WASHINGTON, D.C. – The Department of Justice announced today that 13 new state and local law enforcement agencies will receive more than $3 million to form Internet Crimes Against Children (ICAC) task forces in their regions. The funding marks the presence of ICAC task forces in all 50 states, and will support a seamless network making communities and children safer nationwide.
New ICAC grantees include law enforcement agencies in Alaska, California, Delaware, Florida, Idaho, Maine, Mississippi, Montana, North Dakota, Rhode Island, South Dakota, Vermont and West Virginia. The grants were awarded by the Justice Department’s Office of Justice Programs under the ICAC Task Force program. With the new grants, there will be a total of 59 ICAC task forces nationwide. Today’s announcement was made at the 6th Annual Internet Crimes Against Children National Conference held in San Jose, Calif.
“As long as our children use the Internet, there will unfortunately be predators who seek to exploit them,” said Acting Attorney General Peter Keisler. “While it is significant that our Internet Crimes Against Children task forces have made over 10,000 arrests since their inception nine years ago, it is even more important that we continue to give these task forces the funds they need, and increase the pressure on child predators from law enforcement.”
In fiscal year 2007, OJP’s Office of Juvenile Justice and Delinquency Prevention (OJJDP) awarded approximately $17 million to fund ICAC task forces, including the new task forces announced today. The task forces have played a critical role in stopping Internet criminal activity targeting children.
In fiscal year 2006 alone, ICAC investigations led to more than 2,040 arrests and more than 9,600 forensic examinations. Between Oct. 1, 2006, and Aug. 31, 2007, ICAC task forces have received more than 18,000 complaints of technology-facilitated child sexual exploitation; which includes the possession, distribution and creation of child pornography, as well as attempts by individuals to lure and travel to meet children for sexual encounters. Investigations initiated from complaints have lead to more than 2,062 arrests, forensics examinations of more than 9,100 computers, more than 4,700 case referrals to non-ICAC law enforcement agencies, and provision of training for more than 25,000 law enforcement officers and prosecutors.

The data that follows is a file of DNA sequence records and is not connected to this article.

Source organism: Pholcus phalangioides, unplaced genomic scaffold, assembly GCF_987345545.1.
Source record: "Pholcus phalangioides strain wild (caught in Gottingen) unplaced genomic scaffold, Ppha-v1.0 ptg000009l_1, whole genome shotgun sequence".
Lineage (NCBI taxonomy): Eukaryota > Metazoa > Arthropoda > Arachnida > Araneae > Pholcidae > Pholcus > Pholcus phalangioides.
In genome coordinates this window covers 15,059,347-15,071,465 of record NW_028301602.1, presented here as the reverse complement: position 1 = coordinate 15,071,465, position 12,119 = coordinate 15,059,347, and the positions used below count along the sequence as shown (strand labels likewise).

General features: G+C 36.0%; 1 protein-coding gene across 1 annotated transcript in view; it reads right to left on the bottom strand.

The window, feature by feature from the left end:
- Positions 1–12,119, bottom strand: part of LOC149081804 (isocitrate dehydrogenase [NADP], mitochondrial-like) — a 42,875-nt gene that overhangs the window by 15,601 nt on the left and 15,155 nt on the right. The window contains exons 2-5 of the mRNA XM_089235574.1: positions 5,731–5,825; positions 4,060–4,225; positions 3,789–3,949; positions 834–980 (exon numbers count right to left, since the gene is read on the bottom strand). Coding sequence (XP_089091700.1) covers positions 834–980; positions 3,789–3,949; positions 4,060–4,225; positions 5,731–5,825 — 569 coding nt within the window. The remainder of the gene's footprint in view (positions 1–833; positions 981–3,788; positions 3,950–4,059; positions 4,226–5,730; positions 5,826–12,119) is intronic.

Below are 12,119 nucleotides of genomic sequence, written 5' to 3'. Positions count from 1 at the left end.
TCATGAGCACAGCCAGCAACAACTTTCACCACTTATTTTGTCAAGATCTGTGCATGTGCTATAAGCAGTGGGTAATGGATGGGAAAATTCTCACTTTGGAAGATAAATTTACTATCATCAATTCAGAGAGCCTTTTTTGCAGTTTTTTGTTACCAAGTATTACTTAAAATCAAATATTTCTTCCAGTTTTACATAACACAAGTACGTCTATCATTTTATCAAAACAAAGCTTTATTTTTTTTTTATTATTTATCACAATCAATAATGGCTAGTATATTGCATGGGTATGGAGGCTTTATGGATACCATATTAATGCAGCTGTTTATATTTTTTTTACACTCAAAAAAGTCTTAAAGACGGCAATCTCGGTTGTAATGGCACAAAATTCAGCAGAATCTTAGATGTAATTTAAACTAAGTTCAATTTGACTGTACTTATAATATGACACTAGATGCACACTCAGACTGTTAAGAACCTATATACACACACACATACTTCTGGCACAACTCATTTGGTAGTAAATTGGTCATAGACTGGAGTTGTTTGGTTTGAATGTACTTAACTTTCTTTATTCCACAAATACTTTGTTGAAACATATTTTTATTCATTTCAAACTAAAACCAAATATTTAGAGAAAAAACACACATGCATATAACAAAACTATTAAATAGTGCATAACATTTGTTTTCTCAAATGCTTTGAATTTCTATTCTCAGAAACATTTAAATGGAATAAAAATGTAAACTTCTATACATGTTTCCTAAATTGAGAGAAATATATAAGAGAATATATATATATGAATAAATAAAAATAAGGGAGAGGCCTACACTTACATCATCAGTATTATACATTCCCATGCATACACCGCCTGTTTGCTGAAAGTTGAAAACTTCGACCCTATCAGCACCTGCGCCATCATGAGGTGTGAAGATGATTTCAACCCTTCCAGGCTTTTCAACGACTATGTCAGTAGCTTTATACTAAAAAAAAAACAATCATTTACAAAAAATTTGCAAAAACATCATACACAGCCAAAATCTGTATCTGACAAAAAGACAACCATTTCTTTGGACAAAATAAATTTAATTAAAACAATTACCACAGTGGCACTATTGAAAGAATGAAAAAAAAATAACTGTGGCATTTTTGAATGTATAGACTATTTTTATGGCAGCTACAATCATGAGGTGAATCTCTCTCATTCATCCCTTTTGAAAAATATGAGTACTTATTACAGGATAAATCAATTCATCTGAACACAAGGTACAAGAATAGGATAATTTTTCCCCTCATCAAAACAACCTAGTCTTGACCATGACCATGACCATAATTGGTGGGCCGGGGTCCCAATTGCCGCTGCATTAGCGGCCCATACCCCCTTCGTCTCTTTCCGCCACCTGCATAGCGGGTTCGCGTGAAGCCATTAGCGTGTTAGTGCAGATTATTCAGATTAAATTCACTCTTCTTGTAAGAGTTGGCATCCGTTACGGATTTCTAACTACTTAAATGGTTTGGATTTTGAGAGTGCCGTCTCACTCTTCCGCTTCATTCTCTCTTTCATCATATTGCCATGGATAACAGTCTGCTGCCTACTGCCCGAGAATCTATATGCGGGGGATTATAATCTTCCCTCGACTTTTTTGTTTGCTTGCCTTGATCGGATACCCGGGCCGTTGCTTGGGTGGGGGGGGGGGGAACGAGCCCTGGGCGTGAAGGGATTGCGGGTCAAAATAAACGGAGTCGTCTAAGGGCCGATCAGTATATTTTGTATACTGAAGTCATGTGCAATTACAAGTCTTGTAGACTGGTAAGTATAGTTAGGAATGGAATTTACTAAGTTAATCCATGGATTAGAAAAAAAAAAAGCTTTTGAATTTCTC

The ICAC Task Force Program is the foundation of the Department’s Project Safe Childhood initiative. Project Safe Childhood’s goal is to investigate and prosecute crimes against children facilitated though the Internet or other electronic media and communication devices. Project Safe Childhood is implemented through a partnership of U.S. Attorneys; ICAC Task Forces; federal partners, including the FBI, U.S. Postal Inspection Service, Immigration and Customs Enforcement and the U.S. Marshals Service; advocacy organizations such as the National Center for Missing and Exploited Children; and other state and local law enforcement officials in each U.S. Attorney’s district. Other aspects of the program include increased federal involvement in child pornography and enticement cases; training of federal, state, and local law enforcement on investigating and prosecuting computer-facilitated crimes against children; and community awareness and educational programs.
Department of Justice Awards to ICAC Task Forces
Anchorage Police Department (AK): $299,956
Fresno County Sheriff’s Department (CA): $265,000
Delaware Department of Justice: $250,000
Polk County Sheriff’s Office (FL): $265,000
Idaho Office of the Attorney General: $250,000
Maine State Police: $250,000
Mississippi Office of the Attorney General: $250,000
City of Billings, Montana: $250,000
North Dakota Office of the Attorney General: $250,000
Rhode Island State Police: $250,000
South Dakota Office of the Attorney General: $250,000
City of Burlington, Vermont: $250,000
West Virginia State Police: $250,000
The Office of Justice Programs provides federal leadership in developing the nation’s capacity to prevent and control crime, administer justice, assist victims. OJP is headed by an Assistant Attorney General and comprises five component bureaus: the Bureau of Justice Assistance, the Bureau of Justice Statistics, the National Institute of Justice, the Office of Juvenile Justice and Delinquency Prevention, and the Office for Victims of Crime. Additionally, OJP has two program offices: the Community Capacity Development Office, which incorporates the Weed and Seed strategy, and the Sex Offender Sentencing, Monitoring, Apprehending, Registering, and Tracking (SMART) Office. More information can be found at http://www.ojp.usdoj.gov.